Life Insurance And California Divorce
California’s community property laws state that all assets acquired by either spouse during the marriage are the property of both spouses. These laws have been in place for decades, going back to a time when very few marriages ended in divorce, and they were originally meant to protect people who brought less wealth into the marriage than their spouse from financial abuse. Today, divorce courts apply the community property laws by dividing all the marital assets and liabilities evenly in half. This means that, if you get divorced, you are entitled to half the value of the marital home, but you are also responsible for half of the debts your overspending spouse incurred during the marriage. Whole or Universal Life insurance policies purchased during the marriage are also community property, but that is not the only way that life insurance policies can play a role in divorce. If you and your former spouse are at an impasse in a disagreement over life insurance, contact a San Jose divorce lawyer.
Life Insurance Policies Are Community Property, Not the Sole Property of the Beneficiary
Like all assets purchased during a marriage, life insurance policies are community property, regardless of which spouse is the policy holder and which spouse is the beneficiary. This means that each spouse is entitled to half of the value of the policy in the event of a divorce. Frankie purchased a $3.5 million life insurance policy after suffering heart problems severe enough to require hospitalization. He named his wife Randy as the beneficiary and told her that the purpose of the policy was to enable her to support their three children. When they divorced, Randy argued that the policy should be her separate property, since she was the sole named beneficiary, but the court classified the policy as community property. However, the court disagreed and ruled the cash value to be divided equally.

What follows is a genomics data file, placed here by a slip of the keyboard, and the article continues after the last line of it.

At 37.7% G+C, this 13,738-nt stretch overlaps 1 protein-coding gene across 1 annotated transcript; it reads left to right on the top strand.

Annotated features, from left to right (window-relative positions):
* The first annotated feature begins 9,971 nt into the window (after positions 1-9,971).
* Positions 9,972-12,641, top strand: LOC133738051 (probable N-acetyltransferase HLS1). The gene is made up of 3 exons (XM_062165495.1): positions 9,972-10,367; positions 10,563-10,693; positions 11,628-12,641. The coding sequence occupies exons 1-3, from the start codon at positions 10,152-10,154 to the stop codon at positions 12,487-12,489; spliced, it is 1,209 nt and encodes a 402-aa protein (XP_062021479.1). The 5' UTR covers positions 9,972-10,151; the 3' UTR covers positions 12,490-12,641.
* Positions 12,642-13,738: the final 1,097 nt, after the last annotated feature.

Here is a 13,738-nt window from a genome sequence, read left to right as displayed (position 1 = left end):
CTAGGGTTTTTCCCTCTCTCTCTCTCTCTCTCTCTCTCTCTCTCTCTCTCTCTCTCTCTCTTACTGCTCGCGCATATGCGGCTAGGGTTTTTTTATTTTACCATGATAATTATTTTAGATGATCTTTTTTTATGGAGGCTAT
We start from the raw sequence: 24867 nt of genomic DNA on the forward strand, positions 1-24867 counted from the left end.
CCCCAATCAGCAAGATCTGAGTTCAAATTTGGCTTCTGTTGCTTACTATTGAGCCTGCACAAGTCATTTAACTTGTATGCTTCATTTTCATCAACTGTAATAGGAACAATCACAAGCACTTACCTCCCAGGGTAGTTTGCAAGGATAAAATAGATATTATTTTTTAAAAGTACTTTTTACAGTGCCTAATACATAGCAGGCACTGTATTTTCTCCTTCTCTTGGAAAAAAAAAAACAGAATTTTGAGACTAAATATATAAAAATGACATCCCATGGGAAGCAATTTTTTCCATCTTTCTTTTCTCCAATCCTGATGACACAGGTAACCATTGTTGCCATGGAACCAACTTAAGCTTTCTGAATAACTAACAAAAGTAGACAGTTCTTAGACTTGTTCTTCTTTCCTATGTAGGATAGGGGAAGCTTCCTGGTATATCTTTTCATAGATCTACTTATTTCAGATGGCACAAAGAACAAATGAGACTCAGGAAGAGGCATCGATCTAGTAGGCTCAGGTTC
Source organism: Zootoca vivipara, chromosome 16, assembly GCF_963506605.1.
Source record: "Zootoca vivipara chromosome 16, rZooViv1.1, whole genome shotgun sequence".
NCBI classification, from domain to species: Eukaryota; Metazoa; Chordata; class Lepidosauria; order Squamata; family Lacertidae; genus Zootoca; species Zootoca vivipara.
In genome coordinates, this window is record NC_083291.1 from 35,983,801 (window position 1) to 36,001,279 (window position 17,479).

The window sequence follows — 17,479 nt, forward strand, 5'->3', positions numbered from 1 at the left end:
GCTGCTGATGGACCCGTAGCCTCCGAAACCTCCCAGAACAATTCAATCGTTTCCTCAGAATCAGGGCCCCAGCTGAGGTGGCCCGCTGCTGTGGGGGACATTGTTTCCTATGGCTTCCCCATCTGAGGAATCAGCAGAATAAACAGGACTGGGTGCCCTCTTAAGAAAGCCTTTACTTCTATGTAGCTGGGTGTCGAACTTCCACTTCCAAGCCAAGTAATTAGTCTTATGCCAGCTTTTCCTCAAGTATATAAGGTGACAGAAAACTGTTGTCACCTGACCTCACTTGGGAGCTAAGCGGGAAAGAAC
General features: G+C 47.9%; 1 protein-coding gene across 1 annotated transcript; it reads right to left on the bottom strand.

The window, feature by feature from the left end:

Life Insurance for Alimony or Child Support
In some cases, the court will order the wealthier spouse to maintain a life insurance policy with the children or the former spouse as beneficiaries. This is a way of securing the alimony or child support payments, especially if the supporting spouse is elderly or in a fragile state of health. The courts most often order supporting spouses to keep life insurance with their ex-spouse as the beneficiary when the children have an ongoing need for support and it is uncertain whether the supported spouse will be able to meet their financial needs. In other words, the court is most likely to order it in cases with children where there is a severe financial disparity between the parents.
Contact an Attorney for Help Today
How to divide community property is not up to the court’s discretion, however, which assets to classify as community assets is a matter open to interpretation by the court. A San Jose divorce lawyer can help you fairly classify all assets, including insurance policies, as community assets or separate assets. Contact Foster Hsu for help today.